The bank wanted to retain £2k of the £7k we wanted. However they relented when I pointed out that we were putting up 45% of the money and they were risking nothing since the land could not be demolished.

Of course this was all a long time ago in 1982 when interest rates hit 15% and the world was in recession. Today that village has been bought out by commuters from York and every house is 20 times the price we paid. I used to drive buses in those days - I wonder how many bus drivers could afford to buy now?

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You might find the bank hold a 'retention' on the work being done. In other words to make it more difficult, they hold back on some of the money.

Do your research, check the place hasn't been burgled in the past - burglars tend to strike again and again on a property.

Why is the place in a state? Plausible history needed.

Thanks. I thought that there might be some sort of difficulty in purchasing a property that is unfit to move into. This doesn't look like the place for me then. I don't want the hassle.

I don't think that there is anything untoward. The property is an estate. The elderley man who lived in it went into a home over a year ago. I think that the property had just got run down. The relatives have taken all the carpets up, and the two bedrooms and main room are now just empty rooms. They would be easy to decorate. The problem is that it needs re-wiring. There is no cooker circuit and few sockets. Also, the owner informed me that the old man used to try to fix things and that there could be some dodgy electric work. The sockets ar e also sticking out of the wall and look dodgy.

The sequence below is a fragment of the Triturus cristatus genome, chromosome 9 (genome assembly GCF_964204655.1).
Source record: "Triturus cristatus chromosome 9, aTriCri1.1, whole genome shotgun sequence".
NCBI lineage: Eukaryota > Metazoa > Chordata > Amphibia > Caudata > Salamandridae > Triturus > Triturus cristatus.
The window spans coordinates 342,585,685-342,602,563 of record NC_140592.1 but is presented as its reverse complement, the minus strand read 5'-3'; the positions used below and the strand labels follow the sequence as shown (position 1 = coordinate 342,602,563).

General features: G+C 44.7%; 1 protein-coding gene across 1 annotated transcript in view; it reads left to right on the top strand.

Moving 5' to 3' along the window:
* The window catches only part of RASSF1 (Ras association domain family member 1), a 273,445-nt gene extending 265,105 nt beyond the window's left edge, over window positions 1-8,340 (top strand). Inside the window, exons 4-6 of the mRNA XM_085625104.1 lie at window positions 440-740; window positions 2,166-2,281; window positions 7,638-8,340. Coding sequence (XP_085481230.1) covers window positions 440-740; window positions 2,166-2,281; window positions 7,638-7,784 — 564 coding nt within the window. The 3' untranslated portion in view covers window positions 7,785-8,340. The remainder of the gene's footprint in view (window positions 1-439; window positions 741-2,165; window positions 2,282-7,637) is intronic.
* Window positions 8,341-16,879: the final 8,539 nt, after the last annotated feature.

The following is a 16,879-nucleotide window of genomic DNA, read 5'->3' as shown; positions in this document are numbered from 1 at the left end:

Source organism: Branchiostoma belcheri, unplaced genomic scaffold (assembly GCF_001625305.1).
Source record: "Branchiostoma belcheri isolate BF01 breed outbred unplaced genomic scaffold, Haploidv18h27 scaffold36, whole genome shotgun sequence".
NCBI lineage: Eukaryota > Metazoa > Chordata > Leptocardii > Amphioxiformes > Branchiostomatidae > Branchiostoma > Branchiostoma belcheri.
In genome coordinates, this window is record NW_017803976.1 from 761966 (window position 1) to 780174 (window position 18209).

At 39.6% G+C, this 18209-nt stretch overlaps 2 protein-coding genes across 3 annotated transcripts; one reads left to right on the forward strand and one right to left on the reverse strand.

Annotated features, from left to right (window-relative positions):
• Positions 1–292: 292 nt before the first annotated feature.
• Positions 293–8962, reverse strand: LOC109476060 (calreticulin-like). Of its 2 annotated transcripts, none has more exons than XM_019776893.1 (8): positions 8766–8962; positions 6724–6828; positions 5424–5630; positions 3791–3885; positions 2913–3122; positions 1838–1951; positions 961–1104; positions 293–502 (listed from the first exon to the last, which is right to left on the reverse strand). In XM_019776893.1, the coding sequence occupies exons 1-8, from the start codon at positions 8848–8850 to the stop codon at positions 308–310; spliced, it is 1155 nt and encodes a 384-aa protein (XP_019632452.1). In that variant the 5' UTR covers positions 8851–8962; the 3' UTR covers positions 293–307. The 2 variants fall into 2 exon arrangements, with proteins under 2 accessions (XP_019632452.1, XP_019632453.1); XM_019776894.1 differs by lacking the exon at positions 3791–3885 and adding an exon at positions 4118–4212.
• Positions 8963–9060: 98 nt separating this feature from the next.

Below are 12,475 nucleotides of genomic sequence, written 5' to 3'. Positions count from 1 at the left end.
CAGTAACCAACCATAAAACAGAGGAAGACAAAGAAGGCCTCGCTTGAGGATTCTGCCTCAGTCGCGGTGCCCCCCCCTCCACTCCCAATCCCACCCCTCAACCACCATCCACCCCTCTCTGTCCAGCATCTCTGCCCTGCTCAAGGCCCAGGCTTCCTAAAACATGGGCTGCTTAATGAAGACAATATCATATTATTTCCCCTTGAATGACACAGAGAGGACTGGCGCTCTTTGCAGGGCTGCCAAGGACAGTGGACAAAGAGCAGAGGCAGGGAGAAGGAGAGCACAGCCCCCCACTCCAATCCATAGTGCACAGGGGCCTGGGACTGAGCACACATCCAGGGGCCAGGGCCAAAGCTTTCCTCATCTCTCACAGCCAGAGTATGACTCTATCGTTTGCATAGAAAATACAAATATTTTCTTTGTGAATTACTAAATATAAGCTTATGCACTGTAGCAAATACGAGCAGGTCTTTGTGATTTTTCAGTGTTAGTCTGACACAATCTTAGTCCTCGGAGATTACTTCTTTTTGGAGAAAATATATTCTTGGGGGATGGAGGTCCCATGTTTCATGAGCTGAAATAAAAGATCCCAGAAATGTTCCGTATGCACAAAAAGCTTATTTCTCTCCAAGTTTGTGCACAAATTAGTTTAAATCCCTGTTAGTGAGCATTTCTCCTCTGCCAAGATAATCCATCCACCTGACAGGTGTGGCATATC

I think that the owners will need to get a lot of work done before they can sell it. The may have difficulty in selling it to someone who is buying with a mortgage.

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Thanks. I thought that there might be some sort of difficulty in purchasing a property that is unfit to move into. This doesn't look like the place for me then. I don't want the hassle.

I don't think that there is anything untoward. The property is an estate. The elderley man who lived in it went into a home over a year ago. I think that the property had just got run down. The relatives have taken all the carpets up, and the two bedrooms and main room are now just empty rooms. They would be easy to decorate. The problem is that it needs re-wiring. There is no cooker circuit and few sockets. Also, the owner informed me that the old man used to try to fix things and that there could be some dodgy electric work. The sockets ar e also sticking out of the wall and look dodgy.

I think that the owners will need to get a lot of work done before they can sell it. The may have difficulty in selling it to someone who is buying with a mortgage.

Sounds like the ideal property for me

where is it :-)

tim

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  • 312 Brexit, House prices and Summer 2020

    1. 1. Including the effects Brexit, where do you think average UK house prices will be relative to now in June 2020?


      • down 5% +
      • down 2.5%
      • Even
      • up 2.5%
      • up 5%